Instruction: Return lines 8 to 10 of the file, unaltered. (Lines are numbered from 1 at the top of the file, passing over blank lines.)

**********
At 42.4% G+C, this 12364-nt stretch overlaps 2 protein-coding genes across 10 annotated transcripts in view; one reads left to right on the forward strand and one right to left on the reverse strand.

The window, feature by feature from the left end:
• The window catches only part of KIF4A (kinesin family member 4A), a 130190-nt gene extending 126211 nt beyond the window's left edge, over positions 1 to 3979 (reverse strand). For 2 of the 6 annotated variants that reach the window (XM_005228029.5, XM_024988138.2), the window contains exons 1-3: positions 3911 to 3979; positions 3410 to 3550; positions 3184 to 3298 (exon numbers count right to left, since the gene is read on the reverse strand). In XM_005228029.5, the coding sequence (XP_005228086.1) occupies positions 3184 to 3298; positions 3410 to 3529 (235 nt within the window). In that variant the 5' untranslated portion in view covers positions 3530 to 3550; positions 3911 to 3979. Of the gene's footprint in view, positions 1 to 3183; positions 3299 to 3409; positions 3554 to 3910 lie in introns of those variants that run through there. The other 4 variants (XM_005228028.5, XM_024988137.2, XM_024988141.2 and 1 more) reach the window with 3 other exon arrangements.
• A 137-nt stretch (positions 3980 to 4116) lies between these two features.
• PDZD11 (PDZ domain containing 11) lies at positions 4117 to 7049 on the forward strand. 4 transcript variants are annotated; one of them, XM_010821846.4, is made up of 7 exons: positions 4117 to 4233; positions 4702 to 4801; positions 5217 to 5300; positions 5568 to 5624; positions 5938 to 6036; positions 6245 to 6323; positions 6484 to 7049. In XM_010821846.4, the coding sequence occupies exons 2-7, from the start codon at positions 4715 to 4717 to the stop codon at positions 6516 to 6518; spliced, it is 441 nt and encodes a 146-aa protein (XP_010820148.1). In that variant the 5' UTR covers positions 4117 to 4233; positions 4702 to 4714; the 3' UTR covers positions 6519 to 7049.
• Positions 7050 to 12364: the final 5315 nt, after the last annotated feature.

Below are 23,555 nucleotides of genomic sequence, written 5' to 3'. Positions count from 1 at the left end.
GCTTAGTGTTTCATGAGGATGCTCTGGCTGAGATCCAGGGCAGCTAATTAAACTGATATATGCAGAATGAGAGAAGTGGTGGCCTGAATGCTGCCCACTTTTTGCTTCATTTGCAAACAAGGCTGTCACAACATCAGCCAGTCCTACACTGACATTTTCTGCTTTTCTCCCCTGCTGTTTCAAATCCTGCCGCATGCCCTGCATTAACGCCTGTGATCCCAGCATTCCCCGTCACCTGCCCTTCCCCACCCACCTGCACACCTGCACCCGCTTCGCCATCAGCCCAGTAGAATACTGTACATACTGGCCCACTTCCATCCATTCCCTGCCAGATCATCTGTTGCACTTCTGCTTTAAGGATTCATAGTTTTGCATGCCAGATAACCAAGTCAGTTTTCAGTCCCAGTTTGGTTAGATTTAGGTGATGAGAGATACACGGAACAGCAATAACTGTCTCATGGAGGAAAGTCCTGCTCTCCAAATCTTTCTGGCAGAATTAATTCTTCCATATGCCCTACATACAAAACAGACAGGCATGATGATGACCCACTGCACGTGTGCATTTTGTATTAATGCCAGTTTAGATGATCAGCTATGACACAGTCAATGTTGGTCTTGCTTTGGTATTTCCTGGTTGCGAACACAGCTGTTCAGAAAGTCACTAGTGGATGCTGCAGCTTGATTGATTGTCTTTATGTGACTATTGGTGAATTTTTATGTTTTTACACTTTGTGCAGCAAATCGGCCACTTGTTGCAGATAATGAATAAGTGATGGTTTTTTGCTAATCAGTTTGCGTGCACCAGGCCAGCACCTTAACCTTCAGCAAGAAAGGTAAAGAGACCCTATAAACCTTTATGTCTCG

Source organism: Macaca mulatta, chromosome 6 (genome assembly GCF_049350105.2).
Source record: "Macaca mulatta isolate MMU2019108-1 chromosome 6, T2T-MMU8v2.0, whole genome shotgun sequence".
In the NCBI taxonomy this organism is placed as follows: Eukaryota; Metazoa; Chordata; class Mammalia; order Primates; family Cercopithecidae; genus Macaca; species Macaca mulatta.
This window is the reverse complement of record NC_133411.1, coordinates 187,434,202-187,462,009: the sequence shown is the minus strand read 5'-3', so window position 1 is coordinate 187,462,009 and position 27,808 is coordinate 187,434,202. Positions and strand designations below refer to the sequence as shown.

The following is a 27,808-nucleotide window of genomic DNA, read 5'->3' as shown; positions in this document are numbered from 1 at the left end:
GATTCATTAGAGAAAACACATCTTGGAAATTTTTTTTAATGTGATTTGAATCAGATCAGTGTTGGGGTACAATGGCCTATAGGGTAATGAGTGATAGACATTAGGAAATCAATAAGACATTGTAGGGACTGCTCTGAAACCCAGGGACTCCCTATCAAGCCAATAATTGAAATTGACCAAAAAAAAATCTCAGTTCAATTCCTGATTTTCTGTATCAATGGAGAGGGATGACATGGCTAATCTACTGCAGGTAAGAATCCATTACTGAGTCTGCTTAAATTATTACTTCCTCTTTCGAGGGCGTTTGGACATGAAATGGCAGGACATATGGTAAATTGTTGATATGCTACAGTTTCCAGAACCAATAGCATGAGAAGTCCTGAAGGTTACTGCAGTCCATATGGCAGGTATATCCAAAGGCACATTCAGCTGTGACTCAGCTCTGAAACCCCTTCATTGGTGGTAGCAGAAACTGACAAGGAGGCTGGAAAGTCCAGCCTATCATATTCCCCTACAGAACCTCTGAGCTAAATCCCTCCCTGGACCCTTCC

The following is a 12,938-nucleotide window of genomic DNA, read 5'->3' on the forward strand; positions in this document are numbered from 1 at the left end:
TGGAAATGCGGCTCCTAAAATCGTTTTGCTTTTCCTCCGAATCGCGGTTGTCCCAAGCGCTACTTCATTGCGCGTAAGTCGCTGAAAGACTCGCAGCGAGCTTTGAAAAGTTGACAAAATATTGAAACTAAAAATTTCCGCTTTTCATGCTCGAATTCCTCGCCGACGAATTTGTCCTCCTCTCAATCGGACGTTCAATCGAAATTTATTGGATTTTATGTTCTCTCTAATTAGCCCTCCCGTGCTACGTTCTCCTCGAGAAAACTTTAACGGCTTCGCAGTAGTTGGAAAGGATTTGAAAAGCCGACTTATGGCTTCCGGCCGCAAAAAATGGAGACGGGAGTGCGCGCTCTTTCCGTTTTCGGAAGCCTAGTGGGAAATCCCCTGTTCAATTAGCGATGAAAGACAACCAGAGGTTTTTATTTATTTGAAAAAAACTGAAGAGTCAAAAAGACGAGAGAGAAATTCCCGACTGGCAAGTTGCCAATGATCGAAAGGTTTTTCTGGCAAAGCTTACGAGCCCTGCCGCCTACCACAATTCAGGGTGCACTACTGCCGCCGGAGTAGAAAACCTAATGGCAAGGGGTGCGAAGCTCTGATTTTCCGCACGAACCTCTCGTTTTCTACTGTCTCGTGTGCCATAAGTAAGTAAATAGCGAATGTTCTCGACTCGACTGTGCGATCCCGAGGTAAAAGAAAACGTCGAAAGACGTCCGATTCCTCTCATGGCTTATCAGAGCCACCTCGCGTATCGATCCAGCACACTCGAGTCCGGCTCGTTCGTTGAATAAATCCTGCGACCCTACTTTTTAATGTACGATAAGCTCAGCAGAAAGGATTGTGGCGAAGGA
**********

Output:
GCTTAGTGTTTCATGAGGATGCTCTGGCTGAGATCCAGGGCAGCTAATTAAACTGATATATGCAGAATGAGAGAAGTGGTGGCCTGAATGCTGCCCACTTTTTGCTTCATTTGCAAACAAGGCTGTCACAACATCAGCCAGTCCTACACTGACATTTTCTGCTTTTCTCCCCTGCTGTTTCAAATCCTGCCGCATGCCCTGCATTAACGCCTGTGATCCCAGCATTCCCCGTCACCTGCCCTTCCCCACCCACCTGCACACCTGCACCCGCTTCGCCATCAGCCCAGTAGAATACTGTACATACTGGCCCACTTCCATCCATTCCCTGCCAGATCATCTGTTGCACTTCTGCTTTAAGGATTCATAGTTTTGCATGCCAGATAACCAAGTCAGTTTTCAGTCCCAGTTTGGTTAGATTTAGGTGATGAGAGATACACGGAACAGCAATAACTGTCTCATGGAGGAAAGTCCTGCTCTCCAAATCTTTCTGGCAGAATTAATTCTTCCATATGCCCTACATACAAAACAGACAGGCATGATGATGACCCACTGCACGTGTGCATTTTGTATTAATGCCAGTTTAGATGATCAGCTATGACACAGTCAATGTTGGTCTTGCTTTGGTATTTCCTGGTTGCGAACACAGCTGTTCAGAAAGTCACTAGTGGATGCTGCAGCTTGATTGATTGTCTTTATGTGACTATTGGTGAATTTTTATGTTTTTACACTTTGTGCAGCAAATCGGCCACTTGTTGCAGATAATGAATAAGTGATGGTTTTTTGCTAATCAGTTTGCGTGCACCAGGCCAGCACCTTAACCTTCAGCAAGAAAGGTAAAGAGACCCTATAAACCTTTATGTCTCG

Source organism: Macaca mulatta, chromosome 6 (genome assembly GCF_049350105.2).
Source record: "Macaca mulatta isolate MMU2019108-1 chromosome 6, T2T-MMU8v2.0, whole genome shotgun sequence".